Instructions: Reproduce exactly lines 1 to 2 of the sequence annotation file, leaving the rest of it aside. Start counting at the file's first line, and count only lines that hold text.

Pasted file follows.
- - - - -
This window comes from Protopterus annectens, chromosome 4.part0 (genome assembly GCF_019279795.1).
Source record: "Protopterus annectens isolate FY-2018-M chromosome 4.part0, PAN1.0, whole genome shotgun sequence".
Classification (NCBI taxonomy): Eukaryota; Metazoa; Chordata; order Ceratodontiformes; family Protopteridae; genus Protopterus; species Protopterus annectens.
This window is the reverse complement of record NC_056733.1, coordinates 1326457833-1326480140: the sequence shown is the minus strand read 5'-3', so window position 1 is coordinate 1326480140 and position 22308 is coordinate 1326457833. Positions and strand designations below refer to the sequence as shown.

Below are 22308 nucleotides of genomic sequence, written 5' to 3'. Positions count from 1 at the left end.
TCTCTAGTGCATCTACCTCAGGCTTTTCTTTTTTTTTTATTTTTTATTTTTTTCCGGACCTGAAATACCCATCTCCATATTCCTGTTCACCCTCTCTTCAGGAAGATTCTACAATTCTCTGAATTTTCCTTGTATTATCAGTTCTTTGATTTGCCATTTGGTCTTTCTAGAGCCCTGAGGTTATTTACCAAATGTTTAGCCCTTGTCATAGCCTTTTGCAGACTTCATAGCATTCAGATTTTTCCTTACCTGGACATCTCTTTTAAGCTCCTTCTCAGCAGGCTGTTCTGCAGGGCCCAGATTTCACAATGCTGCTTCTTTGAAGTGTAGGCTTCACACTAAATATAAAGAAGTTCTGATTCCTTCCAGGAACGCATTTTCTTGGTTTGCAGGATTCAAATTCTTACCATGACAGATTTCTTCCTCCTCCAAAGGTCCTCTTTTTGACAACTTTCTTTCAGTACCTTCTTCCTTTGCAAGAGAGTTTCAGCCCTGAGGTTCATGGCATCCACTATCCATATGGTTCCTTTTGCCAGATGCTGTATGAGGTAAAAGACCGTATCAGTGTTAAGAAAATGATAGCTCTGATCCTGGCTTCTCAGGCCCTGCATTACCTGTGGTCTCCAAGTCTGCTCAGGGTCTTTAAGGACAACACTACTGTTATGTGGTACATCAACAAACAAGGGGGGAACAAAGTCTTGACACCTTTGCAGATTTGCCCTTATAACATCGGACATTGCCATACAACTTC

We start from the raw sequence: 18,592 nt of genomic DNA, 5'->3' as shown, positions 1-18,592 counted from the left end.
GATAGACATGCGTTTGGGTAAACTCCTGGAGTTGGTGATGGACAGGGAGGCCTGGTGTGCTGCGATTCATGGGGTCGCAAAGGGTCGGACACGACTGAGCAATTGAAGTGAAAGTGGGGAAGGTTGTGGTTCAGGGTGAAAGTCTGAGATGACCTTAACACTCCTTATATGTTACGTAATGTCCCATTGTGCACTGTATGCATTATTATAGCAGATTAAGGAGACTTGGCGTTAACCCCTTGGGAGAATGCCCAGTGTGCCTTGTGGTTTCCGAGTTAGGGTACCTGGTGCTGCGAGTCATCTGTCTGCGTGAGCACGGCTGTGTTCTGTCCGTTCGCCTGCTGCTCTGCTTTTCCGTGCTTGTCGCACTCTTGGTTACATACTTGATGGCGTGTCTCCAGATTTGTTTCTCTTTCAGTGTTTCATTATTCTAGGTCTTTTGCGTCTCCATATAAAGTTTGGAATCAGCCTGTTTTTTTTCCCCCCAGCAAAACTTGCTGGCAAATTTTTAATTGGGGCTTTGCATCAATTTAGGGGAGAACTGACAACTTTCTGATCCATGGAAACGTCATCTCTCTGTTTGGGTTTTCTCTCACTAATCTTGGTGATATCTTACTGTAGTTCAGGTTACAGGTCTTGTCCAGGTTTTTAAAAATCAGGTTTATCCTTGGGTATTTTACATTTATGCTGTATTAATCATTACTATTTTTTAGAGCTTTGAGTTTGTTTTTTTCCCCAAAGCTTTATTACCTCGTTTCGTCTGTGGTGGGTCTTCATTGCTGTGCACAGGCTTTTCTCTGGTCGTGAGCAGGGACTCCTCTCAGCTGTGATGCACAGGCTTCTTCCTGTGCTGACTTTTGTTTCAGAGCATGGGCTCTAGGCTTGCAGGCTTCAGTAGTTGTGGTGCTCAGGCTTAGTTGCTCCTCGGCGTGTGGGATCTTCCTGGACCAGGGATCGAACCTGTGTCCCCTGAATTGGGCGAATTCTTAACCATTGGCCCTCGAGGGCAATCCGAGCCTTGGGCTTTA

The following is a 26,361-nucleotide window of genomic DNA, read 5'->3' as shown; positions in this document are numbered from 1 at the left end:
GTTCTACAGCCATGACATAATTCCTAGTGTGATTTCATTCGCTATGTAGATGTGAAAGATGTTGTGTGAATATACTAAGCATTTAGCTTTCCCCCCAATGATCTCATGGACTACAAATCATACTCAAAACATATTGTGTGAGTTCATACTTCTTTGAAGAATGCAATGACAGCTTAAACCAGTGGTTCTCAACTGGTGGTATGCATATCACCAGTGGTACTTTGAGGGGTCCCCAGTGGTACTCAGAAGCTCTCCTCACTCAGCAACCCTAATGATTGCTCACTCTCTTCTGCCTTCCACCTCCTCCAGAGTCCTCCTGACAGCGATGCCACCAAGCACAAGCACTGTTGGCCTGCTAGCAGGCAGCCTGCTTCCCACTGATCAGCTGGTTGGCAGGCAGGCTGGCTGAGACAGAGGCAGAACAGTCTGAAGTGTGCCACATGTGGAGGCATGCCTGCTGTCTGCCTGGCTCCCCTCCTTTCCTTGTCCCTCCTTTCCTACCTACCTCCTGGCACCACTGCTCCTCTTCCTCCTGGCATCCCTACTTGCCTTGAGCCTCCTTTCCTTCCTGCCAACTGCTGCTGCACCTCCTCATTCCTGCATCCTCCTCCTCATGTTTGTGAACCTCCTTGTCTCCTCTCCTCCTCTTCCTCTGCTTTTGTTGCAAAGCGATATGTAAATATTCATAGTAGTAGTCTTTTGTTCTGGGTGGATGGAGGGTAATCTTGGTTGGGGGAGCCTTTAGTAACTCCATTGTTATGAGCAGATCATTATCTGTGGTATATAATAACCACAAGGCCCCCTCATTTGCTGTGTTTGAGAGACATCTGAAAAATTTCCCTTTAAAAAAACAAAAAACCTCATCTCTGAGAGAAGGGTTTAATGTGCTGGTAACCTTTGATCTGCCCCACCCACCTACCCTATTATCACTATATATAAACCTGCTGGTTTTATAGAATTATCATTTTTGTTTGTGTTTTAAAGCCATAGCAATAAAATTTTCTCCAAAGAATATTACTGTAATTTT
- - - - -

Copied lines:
This window comes from Protopterus annectens, chromosome 4.part0 (genome assembly GCF_019279795.1).
Source record: "Protopterus annectens isolate FY-2018-M chromosome 4.part0, PAN1.0, whole genome shotgun sequence".